In step two of the evaluation, the agency was to review vendors’ quoted discounts on the historical prices for AWS cloud services provided in the RFQ.  Id. at 37.  The RFQ advised that the award decision would “not be made using a tradeoff.”  Id.  Instead, award was to be made to the vendor that quoted the lowest overall price for AWS cloud services, based on the discount on the historical prices provided in the RFQ.  Id. at 37‑38.

The agency received eight quotations by the initial closing date of April 11.  Supp. AR, Step Two Selection Decision, at 4.  Pertinent here, “[a]fter receipt of quotations, the agency had numerous concerns about the quotation submitted by [Vendor F].”  Supp. Contracting Officer’s Statement (COS) at 1.  To address those concerns, USCIS asked Vendor F several questions via email, expressly stating “[t]his is not an invitation to make any changes to your [quotation.]”  AR, Exh. 5, Request for Clarification, June 3, 2019, at 2.  The agency concluded that Vendor F’s response to the agency’s questions “made quite clear” that its quotation was not technically acceptable.  Supp. COS at 2; Supp. AR, Step Two Selection Decision, at 7-8. 

The agency’s evaluation ranked the eight quotations, and selected the top three most highly rated quotations to advance to step two of the competition, as follows:

Vendor

Final Cloud Count

Rating by Cloud Count

Govplace

[DELETED]

Highest

Vendor B

[DELETED]

Second Highest

Vendor C

[DELETED]

Third Highest

Vendors listed above this line advanced to step two

Vendor D

[DELETED]

Fourth highest

JHC

[DELETED]

Fifth Highest

Vendor E

[DELETED]

Technically unacceptable

Vendor F

[DELETED]

Technically unacceptable

Vendor G

[DELETED]

Technically unacceptable


Supp. AR, Step Two Selection Decision, at 7.

Following review of the top three vendors’ quotations, the agency opened discussions with only those vendors on June 12, and closed discussions two days later.  COS at 3.  The agency received final quotations from the top three vendors, and concluded that Govplace had the lowest quoted price for the AWS cloud services, based on its quoted discounts to the historical prices included in the RFQ.  Id.  Accordingly, the agency selected Govplace’s quotation for award.  Id.  The agency provided JHC with a brief explanation of the basis for the award, and also advised that JHC’s quotation was not among those selected for step two of the competition.  Id.  This protest followed.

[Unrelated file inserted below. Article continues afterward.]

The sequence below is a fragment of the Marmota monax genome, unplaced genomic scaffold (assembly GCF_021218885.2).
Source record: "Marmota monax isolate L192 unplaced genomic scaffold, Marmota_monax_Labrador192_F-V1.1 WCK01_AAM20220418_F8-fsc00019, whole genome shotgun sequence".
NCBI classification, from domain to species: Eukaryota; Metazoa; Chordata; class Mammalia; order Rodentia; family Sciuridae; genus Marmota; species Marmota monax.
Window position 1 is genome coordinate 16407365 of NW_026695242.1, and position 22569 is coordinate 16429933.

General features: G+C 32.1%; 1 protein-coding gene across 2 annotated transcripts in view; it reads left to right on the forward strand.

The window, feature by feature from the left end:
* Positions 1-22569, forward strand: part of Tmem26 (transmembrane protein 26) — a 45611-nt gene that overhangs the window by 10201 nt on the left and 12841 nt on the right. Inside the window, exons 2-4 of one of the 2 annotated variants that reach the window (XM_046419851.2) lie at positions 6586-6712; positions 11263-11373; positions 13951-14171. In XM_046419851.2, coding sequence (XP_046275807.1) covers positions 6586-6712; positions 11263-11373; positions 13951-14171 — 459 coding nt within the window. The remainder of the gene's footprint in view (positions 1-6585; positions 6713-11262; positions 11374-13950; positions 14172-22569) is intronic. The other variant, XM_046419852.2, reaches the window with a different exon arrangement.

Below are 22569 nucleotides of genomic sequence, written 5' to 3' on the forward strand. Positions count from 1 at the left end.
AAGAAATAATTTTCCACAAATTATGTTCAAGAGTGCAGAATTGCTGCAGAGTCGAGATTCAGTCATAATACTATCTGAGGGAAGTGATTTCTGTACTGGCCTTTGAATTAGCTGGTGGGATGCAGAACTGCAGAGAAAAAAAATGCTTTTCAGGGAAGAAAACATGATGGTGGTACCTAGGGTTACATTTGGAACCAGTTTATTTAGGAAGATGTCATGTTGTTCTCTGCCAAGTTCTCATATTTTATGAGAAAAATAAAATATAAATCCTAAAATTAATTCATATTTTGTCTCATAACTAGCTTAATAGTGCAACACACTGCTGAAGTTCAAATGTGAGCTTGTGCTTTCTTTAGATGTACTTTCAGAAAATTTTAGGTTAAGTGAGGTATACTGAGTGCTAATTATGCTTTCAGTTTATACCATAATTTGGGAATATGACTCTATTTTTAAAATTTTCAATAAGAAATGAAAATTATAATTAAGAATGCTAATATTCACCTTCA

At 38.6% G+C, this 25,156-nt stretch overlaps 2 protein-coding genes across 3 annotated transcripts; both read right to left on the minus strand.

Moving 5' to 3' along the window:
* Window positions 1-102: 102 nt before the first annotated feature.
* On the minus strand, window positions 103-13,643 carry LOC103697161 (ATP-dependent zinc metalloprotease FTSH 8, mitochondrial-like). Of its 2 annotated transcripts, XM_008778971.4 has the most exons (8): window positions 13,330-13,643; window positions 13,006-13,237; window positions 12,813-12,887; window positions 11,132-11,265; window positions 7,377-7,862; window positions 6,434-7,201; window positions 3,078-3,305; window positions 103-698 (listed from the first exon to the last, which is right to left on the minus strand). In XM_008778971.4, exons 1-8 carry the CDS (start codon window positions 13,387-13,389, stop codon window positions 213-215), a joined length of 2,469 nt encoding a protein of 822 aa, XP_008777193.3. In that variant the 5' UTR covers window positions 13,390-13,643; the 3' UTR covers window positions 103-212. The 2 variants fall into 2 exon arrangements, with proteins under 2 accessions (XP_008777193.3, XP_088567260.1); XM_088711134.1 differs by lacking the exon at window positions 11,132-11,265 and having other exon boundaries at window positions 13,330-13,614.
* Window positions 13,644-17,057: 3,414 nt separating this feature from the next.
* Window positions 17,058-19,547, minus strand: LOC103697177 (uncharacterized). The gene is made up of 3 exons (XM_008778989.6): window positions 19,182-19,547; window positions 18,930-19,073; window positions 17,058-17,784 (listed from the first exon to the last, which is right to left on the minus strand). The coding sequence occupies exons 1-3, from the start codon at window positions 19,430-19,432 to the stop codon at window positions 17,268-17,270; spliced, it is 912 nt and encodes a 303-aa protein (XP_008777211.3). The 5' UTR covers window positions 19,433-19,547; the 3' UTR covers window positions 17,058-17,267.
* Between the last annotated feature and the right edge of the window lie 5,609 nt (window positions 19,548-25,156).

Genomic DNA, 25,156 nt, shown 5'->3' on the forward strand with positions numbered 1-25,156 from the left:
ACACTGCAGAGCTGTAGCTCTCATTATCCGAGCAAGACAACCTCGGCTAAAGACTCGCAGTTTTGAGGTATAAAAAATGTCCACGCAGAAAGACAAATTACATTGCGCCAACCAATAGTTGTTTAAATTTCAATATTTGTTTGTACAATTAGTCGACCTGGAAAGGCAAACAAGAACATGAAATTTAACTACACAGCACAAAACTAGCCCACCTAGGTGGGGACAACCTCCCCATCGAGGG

DISCUSSION

JHC raised six primary arguments:  (1) USCIS improperly eliminated JHC from award consideration without evaluating vendors’ relative prices; (2) USCIS failed to consider the quality of the cloud offerings proposed in JHC’s quotation; (3) the solicitation was latently ambiguous with regard to the evaluation of cloud offerings; (4) the awardee had disqualifying organizational conflicts of interest (OCIs); (5) USCIS engaged in unequal discussions with vendors; and (6) the evaluation criteria were unreasonable, presenting a significant issue for future cloud-based procurements.[3]  Protest at 6-14.  The protester subsequently withdrew its argument regarding OCIs based on information provided by the agency.  Notice of Partial Withdrawal, July 29, 2019, at 1. 

USCIS argued that JHC’s remaining arguments--with the exception of the allegation regarding unequal discussions--were untimely challenges to the terms of the solicitation.  Agency Request for Dismissal, Aug. 2, 2019, at 5-12.  Our Office agreed, concluding that these arguments, in effect, challenged the terms of the solicitation, and were therefore untimely.  GAO Response to Request for Dismissal, Aug. 9, 2019, at 1 (citing 4 C.F.R. § 21.2(a)(1) (protests based upon alleged improprieties in a solicitation that are apparent prior to the closing time for receipt of initial proposals must be filed before that time)).  With regard to the price evaluation, we concluded that the RFQ did not provide for a comparison of vendors’ prices in step one of the competition, and instead stated that prices would be evaluated only for reasonableness.  Id. at 1-2.  With regard to the technical evaluation, we concluded that the agency’s evaluation of the number of quoted clouds followed the express terms of the RFQ’s evaluation criteria, which did not provide for evaluation of the quality of the clouds; we also found that these criteria were not ambiguous.  Id. at 1-3.  Finally, we found that the protester’s post‑award challenges to the evaluation criteria--which the protester conceded were untimely--did not raise issues of widespread interest to the procurement community which we previously have not considered on the merits, and therefore did not provide a basis to invoke the “significant issue” exception to our timeliness rules.  Id. at 2, 3-4 (citing 4 C.F.R. § 21.2(c); Hawker Beechcraft Def. Co., LLC, B‑406170, Dec. 22, 2011, 2011 CPD ¶ 285 at 4 n.4)); see Protest at 1, 12-13.